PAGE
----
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Instinctive Behaviour, Producer Surplus, and Corporate Social Responsibility

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  • Naheed Zia Khan

    (Department of Economics, Fatima Jinnah Women's university.)

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    Abstract

    This paper addresses a phenomenon that cuts across many disciplines of the formal tradition of learning. Out of numerous multifaceted academic disciplines involved in the argument, psychology, economics and business management stand out, as reflected in the title of the study. The research on the topic is carried out by adopting an inductive approach involving intangible aspects of psychology and tangible parameters of sociology centred around the disciplines of economics and business. The author maintains that the phenomenon of Corporate Social Responsibility (CSR) represents a challenge of finding the resolution to the paradox of selfish and altruistic human motives. It is argued that quality of that resolution will be determined by the quality of positive laws of socio logy and the quality of intrapersonal regulation to help appreciate social responsibility in the presence of opportunities for maximising self-interest. The review of the literature on CSR underpins factors of international political economy responsible for promotion of the phenomenon in North and South during the last century and in the new millennium respectively. The findings lead to the conclusion that rhetoric of CSR in countries like Pakistan merits the analysis of both its motives and fall out within a North-South divide.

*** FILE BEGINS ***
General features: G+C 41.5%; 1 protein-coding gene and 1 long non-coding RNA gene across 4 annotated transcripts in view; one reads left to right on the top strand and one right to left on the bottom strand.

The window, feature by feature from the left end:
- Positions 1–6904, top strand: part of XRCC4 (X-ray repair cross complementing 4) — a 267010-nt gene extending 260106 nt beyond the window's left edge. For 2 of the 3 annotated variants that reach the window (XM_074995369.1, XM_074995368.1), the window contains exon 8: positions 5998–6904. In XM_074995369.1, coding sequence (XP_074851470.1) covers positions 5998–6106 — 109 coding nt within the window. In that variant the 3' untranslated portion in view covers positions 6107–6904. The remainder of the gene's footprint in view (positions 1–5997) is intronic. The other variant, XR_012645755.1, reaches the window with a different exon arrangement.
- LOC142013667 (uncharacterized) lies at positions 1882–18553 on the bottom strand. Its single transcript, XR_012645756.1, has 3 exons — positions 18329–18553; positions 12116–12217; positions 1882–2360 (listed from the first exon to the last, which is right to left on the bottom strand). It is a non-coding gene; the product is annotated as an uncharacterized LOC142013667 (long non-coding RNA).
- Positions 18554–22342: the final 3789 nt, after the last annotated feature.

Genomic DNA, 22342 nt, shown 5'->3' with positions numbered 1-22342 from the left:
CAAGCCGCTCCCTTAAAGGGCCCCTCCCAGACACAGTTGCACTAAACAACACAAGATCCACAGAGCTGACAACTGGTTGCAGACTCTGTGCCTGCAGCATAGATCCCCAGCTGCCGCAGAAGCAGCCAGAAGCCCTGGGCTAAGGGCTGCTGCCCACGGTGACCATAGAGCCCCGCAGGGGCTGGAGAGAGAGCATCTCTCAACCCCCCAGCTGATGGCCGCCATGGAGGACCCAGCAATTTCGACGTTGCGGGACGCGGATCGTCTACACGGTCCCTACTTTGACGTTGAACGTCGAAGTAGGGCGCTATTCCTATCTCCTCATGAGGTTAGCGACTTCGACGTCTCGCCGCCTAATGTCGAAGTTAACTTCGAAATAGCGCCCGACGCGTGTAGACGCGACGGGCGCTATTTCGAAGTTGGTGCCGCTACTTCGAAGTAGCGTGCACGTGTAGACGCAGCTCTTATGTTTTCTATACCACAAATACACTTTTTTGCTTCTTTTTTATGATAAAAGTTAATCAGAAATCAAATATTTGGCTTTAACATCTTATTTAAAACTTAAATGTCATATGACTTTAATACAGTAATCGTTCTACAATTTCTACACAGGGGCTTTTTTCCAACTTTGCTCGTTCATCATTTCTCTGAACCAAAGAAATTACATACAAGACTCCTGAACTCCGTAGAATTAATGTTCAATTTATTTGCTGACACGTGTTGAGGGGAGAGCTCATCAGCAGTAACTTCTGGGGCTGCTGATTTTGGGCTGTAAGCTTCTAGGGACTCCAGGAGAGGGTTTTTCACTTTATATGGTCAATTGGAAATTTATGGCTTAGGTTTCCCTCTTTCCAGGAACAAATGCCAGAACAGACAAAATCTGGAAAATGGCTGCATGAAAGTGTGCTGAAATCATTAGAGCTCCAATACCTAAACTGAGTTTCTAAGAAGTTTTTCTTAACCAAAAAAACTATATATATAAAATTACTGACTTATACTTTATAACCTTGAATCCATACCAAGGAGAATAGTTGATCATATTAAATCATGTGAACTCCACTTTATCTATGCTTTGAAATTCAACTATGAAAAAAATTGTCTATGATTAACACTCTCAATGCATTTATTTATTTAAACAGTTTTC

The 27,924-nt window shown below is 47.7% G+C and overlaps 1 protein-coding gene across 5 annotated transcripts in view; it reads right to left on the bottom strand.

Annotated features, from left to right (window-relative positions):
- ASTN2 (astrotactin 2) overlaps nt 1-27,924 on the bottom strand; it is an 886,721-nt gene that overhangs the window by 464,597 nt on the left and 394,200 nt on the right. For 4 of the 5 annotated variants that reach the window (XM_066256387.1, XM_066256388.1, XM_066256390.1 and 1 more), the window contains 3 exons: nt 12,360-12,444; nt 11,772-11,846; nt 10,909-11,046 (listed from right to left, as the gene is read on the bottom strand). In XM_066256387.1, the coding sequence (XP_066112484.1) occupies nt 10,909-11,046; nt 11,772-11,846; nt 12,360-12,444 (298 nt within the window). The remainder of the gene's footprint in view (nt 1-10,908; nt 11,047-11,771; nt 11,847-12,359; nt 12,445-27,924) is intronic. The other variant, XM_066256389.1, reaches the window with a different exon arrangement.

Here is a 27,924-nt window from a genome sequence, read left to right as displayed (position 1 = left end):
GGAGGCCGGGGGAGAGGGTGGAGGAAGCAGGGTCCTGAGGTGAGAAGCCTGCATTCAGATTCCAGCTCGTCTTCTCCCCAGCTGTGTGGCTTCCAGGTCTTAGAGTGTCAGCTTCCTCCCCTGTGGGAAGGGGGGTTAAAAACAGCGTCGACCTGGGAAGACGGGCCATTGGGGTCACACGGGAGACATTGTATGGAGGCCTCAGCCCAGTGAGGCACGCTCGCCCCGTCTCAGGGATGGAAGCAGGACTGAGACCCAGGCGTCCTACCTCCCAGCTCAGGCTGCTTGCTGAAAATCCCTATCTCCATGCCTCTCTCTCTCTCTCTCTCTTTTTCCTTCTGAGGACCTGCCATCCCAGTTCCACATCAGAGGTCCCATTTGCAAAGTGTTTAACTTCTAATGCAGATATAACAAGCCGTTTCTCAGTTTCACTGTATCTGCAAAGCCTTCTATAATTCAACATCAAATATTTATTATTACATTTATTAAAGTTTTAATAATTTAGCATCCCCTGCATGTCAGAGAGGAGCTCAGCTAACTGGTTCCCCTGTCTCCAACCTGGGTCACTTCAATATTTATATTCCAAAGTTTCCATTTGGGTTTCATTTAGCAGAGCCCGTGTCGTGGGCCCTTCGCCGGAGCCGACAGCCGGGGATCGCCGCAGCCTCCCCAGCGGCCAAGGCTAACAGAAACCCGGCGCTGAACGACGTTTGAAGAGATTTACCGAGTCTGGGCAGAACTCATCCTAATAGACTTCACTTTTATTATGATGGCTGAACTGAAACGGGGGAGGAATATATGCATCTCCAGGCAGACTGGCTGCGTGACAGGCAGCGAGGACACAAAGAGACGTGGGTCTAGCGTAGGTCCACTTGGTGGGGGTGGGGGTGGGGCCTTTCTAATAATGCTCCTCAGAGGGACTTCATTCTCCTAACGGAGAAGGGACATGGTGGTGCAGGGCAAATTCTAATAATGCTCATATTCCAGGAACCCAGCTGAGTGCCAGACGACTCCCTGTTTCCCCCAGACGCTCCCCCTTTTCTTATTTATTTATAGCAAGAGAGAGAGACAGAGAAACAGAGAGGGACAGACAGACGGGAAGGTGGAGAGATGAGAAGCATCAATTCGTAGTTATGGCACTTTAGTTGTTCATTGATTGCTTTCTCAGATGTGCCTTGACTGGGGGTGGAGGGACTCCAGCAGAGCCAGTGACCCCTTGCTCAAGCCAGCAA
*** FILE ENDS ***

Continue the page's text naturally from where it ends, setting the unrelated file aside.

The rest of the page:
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    Bibliographic Info

    Article provided by Pakistan Institute of Development Economics in its journal The Pakistan Development Review.

    Volume (Year): 47 (2008)
    Issue (Month): 4 ()
    Pages: 631-642

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    Handle: RePEc:pid:journl:v:47:y:2008:i:4:p:631-642

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    Related research

    Keywords: Social Responsibility; Instinctive Behaviour; Positive Law; Ethical Behaviour; Stockholders; Technical Barriers to Trade;

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